By Hannah Lathen/ campus editor
This year’s issue of Script, South’s literary magazine, features pieces from past issues and new selections reflecting its 30th anniversary.
As part of the celebration at its annual awards night Sept. 23, former contributors and faculty described how Script contributed to their success. Former Script editor-in-chief Bill Holt says he is pleased that the magazine’s legacy carries on.
“They’ve continued with a high quality of artwork,” he said. “It’s very, very impressive. And the fact that students now are doing all the editing and all the competitions, that makes me happy.”
The editorial staff presented awards to the contributors, who are all South students, including top submissions in poetry, fiction, academic essay, visual art and music.
The top submission in poetry went to Jacy Stone for “Mary Tyler Moore Theme Song.” Fiction went to H.E. Riddleton for “Crossover Boy.” Academic essay went to Jocelyn Rodriguez Ramirez for “Blinded War.” Visual art went to Danyelle Casterline for “Dissimilitude,” and music went to Rick Spivey for “U Ain’t No Good for Me.”
Student Amanda Fralicks served as both an editor and contributor to this year’s issue of Script and also made the quilt shown on the cover.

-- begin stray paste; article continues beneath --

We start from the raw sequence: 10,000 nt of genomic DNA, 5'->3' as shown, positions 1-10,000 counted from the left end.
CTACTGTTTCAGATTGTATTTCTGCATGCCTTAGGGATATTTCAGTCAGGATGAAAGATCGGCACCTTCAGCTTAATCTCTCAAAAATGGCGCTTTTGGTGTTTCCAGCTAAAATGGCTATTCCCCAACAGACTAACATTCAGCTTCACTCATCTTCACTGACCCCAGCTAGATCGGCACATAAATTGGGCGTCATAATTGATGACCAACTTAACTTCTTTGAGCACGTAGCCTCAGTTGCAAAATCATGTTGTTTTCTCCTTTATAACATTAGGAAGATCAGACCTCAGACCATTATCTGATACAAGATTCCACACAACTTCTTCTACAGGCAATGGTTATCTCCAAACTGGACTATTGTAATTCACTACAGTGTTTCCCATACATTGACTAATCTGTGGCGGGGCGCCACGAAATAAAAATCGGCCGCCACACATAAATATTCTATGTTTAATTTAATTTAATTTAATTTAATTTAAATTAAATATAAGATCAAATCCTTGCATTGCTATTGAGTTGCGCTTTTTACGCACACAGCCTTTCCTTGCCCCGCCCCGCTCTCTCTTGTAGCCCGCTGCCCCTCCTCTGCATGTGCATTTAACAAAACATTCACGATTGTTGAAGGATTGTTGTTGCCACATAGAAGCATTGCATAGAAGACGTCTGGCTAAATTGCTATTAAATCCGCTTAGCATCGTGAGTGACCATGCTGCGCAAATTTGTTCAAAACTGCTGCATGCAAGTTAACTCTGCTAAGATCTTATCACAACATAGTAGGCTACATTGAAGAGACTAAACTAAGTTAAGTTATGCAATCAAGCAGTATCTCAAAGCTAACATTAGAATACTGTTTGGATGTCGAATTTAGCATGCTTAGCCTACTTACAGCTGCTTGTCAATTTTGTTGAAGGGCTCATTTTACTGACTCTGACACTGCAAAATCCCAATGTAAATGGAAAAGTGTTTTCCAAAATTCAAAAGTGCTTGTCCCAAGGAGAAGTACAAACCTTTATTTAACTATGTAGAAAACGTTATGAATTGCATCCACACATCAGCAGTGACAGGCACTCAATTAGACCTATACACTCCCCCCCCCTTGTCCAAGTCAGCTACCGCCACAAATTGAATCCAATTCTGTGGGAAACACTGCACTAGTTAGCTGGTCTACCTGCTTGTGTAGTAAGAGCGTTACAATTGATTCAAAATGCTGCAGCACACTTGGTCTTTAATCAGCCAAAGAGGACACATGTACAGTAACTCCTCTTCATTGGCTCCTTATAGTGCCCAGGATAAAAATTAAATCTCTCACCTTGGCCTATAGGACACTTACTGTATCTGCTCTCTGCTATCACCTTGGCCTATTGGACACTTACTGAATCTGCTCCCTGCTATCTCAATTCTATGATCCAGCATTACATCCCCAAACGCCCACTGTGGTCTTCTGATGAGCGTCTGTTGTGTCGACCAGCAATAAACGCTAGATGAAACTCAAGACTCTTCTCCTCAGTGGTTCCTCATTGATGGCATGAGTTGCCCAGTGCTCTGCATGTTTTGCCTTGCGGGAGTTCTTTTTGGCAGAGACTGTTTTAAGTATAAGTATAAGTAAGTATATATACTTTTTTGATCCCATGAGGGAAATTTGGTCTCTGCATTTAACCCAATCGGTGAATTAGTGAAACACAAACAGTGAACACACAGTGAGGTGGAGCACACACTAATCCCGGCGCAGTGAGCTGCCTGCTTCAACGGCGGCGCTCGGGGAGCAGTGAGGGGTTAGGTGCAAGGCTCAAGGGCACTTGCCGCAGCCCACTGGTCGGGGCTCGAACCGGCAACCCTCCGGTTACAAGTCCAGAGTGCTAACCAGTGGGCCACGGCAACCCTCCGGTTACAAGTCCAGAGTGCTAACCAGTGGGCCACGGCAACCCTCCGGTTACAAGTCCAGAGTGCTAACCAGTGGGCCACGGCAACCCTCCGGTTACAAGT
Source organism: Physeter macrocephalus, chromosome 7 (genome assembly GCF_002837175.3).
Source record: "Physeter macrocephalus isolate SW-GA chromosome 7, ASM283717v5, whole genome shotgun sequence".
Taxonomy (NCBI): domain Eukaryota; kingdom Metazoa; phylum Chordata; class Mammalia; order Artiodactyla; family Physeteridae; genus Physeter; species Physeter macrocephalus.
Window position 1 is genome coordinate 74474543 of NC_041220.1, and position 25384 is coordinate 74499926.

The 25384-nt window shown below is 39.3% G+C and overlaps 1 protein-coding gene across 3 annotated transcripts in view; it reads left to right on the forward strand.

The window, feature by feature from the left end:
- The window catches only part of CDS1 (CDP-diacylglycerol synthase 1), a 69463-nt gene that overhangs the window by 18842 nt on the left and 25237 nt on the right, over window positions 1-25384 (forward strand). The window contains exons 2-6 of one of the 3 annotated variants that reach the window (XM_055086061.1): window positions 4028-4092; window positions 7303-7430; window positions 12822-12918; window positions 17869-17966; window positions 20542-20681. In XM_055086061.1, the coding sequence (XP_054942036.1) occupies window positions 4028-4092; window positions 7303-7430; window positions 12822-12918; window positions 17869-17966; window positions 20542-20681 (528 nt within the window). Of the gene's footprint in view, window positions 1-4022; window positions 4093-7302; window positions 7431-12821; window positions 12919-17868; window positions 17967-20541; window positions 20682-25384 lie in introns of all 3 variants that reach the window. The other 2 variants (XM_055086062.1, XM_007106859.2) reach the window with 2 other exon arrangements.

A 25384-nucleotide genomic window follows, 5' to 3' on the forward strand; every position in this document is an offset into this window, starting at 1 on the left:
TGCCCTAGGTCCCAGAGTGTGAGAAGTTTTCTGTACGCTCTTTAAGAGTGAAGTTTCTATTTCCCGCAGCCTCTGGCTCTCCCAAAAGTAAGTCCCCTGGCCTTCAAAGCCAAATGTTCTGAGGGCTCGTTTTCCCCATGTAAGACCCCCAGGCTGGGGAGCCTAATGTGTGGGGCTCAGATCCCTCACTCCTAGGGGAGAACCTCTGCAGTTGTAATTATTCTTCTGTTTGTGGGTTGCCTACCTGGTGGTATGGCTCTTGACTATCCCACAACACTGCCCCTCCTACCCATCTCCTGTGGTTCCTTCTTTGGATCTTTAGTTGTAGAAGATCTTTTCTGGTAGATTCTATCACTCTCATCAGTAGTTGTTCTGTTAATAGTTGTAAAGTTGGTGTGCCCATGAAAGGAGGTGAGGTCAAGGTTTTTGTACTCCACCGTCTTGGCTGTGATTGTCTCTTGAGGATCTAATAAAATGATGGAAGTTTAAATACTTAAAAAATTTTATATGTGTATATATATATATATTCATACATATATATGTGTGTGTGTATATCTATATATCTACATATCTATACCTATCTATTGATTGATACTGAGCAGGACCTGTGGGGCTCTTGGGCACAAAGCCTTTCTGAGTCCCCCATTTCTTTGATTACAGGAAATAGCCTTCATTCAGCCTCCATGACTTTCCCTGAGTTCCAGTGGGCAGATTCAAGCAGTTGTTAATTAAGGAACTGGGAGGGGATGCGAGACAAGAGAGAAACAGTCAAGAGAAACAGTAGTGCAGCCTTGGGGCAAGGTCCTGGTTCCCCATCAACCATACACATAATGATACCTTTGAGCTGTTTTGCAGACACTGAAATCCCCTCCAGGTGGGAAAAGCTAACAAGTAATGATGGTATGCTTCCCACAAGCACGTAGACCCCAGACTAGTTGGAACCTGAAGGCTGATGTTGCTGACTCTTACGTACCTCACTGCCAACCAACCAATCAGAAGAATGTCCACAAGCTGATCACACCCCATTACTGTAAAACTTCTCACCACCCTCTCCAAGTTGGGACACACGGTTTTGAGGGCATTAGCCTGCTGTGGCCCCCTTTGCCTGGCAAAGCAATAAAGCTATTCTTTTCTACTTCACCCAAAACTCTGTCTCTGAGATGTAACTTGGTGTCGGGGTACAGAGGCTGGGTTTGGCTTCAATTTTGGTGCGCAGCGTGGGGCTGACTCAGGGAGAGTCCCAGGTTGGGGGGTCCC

“I am ridiculously honored to be a part of it,” she said, “to have people say that my poems were worth printing and to have people believe in me.”
Script has made many changes in its 30 years. The magazine started out only publishing work through contests from Fort Worth ISD and South Campus students. In the 2000s, it started taking open submissions. With the creation of its website, the publication added entries for music. In last year’s issue, Script became a student-edited publication for the first time.
Even with all the changes over the past 30 years, campus academic advisor and Script faculty editor Logen Cure says the core of the magazine has stayed the same.
“It’s about students. It’s for students,” she said. “It’s an incredible opportunity to get some publishing under your belt to go through that process of sending out to editors — to have a platform, to have a voice.”
Every issue of Script can be found at southscript.org.